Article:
The tide slowly started to go out, and eventually some Vikings tried to make it across. Three Saxon warriors (Byrhtnoth’s nephew, Wulfmaer, was one of these three fighters) held the causeway with sheer ferocity, quickly cutting down any Viking who tried to climb up that side. These early deaths led to an impasse. Seeing no way to cross without huge losses, the Viking leader began pleading with Byrhtnoth to let the Vikings cross the causeway and to fight a “fair” battle against his forces on the mainland side. It is unknown why Byrhtnoth let the Vikings traverse the causeway. Some historians say it was because Byrhtnoth was supremely confident in his forces (since they won last time). Some say that Byrhtnoth had some retribution of his own to deliver (he was formally challenged and accepted, instead of being labeled a coward). The Vikings were allowed to wade across the causeway unimpeded. Once across they coldly arrayed themselves in battle formation on the bank the Saxons had just defended, and made ready to attack. The Saxon army moved to the wheat fields which surround the causeway, and awaited the inevitable.

Arrows, axes, and spears filled the air (Beadscur, or Battle Shower, is the old name for a incoming missile barrage) as the Vikings grimly charged the Saxons. As the first blood started to flow, the Vikings then unsheathed their swords and stormed headlong into the Saxon lines. The bulk of the Viking force went after Byrhtnoth himself and his household guards. Wulfmaer was also targeted singly and cut down early in the battle.

After suffering several wounds that would have killed a normal man, Byrhtnoth’s sword dropped from his hand, and the Saxon leader fell back into the arms of two accompanying warriors. Then a Viking landed a killing blow on Byrhtnoth, cutting off his head. After Byrhtnoth’s death, the remaining Saxons (including Byrhtnoth’s own men) chose dishonour and fled the battlefield, taking with them most of the evidence (helmets, swords, spears, buckles ect) of the battle. Byrhtnoth’s headless remains were left to rot on the field. Fortunately, the monks of Ely Abbey secreted away his body and buried it on the Abbey grounds (its still located at the present day cathedral). During construction in the 1700's, the burial crypt of Byrhtnoth was opened and body was estimated to be 6 foot 9 inches tall when he was alive. This measurement is questioned because the corpse has no head, only a large ball of wax placed by the monks in 991.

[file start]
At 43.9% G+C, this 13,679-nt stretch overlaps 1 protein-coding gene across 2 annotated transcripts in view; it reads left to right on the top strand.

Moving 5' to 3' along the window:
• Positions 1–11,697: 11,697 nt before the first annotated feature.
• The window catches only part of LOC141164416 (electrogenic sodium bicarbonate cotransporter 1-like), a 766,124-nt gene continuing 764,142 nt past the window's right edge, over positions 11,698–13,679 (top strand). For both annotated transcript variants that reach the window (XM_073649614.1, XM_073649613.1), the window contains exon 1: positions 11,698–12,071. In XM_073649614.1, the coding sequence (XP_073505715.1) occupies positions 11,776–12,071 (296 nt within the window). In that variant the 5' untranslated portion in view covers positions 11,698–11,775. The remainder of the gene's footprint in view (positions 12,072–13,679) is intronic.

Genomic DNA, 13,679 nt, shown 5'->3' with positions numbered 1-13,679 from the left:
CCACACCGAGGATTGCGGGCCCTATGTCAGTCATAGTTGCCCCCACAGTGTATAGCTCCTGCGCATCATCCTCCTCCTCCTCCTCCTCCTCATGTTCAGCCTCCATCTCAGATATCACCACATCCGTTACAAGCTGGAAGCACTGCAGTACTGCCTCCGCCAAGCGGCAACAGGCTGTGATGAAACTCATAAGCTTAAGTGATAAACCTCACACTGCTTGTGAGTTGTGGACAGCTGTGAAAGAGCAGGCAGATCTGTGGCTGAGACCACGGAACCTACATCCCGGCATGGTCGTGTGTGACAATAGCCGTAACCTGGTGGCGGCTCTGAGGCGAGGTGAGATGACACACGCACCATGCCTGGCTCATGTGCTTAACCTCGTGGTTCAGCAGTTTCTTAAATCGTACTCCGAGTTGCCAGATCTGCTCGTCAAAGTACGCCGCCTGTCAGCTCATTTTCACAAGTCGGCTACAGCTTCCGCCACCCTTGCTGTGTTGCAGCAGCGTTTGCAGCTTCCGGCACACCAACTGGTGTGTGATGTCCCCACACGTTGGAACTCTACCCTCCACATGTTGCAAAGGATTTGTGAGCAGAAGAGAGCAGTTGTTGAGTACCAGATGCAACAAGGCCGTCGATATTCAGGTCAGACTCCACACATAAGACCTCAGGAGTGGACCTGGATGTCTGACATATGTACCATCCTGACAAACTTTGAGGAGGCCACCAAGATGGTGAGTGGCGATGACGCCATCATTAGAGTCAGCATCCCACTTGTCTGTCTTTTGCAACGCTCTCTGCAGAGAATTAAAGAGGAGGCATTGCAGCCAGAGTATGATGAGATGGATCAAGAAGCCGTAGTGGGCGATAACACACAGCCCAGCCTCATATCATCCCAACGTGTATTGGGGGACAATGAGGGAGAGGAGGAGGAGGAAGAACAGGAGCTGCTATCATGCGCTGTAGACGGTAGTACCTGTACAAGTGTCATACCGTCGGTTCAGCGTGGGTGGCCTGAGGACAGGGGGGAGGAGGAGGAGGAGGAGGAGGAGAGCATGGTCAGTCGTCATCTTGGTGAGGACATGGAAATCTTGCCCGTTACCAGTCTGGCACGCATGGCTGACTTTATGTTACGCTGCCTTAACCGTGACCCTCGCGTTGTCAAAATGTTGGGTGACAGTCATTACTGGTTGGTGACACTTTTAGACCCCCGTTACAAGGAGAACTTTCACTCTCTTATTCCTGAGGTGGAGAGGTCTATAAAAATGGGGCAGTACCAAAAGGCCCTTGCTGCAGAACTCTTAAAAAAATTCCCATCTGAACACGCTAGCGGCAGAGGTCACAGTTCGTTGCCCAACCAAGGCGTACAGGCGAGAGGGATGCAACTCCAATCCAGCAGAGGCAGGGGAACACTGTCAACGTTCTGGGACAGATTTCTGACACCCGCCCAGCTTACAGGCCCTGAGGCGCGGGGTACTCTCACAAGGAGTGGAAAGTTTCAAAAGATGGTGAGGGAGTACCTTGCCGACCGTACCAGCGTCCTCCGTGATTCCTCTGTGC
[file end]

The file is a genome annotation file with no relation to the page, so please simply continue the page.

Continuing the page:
Despite the fact that the Saxons lost the Battle of Maldon, it is a significant event because the Saxons caused enough losses to slow the Viking force from rampaging across the countryside as they pleased. If the Saxons hadn’t put up a fight at Maldon, then the Vikings might have sacked many more major towns. The battle also clearly illustrates that the Anglo-Saxons (at least Byrhtnoth) were a proud (and maybe a little overconfident) people. They held on in some form until William the Conqueror took a shot at England in 1066, but that is another map and another story. Olaf Tryggvason (the Viking commander who won at Maldon) went on to London and was repelled in another great battle. He went home and sat on the throne as Olaf I of Norway, dying on Sept 9, 1000.

Im including links to great sites on Battle of Maldon in the zip file, along with the prementioned poem, some maps of the area, and some pictures.


-To rate or not to rate, that is the question.
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AuthorComments & Reviews   ( All | Comments Only | Reviews Only )
Sir Hugh
I didn't want to decommition the ship, but I won. I have 26 macemen as my best score. Don't mind the balance though. If the vikings attack, they will attack with a force they think they can win with. They won't go up almost impossible odds.
File Author
26 is good. If you use an end around tactic, coming in from behind the chapel, you can catch old Brythnoth by surprise and keep a few more macemen.

Map Design4.5
Playability: 4
A great attacking map with some quick action. After the battle you have to sell the booty of battle to complete the final objectives.

Balance: 3
The map was very easy and I ended up with 17 maceman and all my other troops left. I would have had more maceman but I did not notice the pot of pitch that was thrown.

Creativity: 4.5
A great Viking ship with a storyline that fits with the map.

Map Design: 4.5
A marshy area that is unique and a nicely done town. The map flows well with no promblems.

Story/Instructions: 5
A lot of research went into the storyline and it was a long write up. You are one of the few crusader map makers who takes time to write a complete story.

Additional Comments:
Another success and I hope you keep on designning winners like this one.
File Author
Thanks for your input about this old classic of mine. I will play and rate a map, stretch.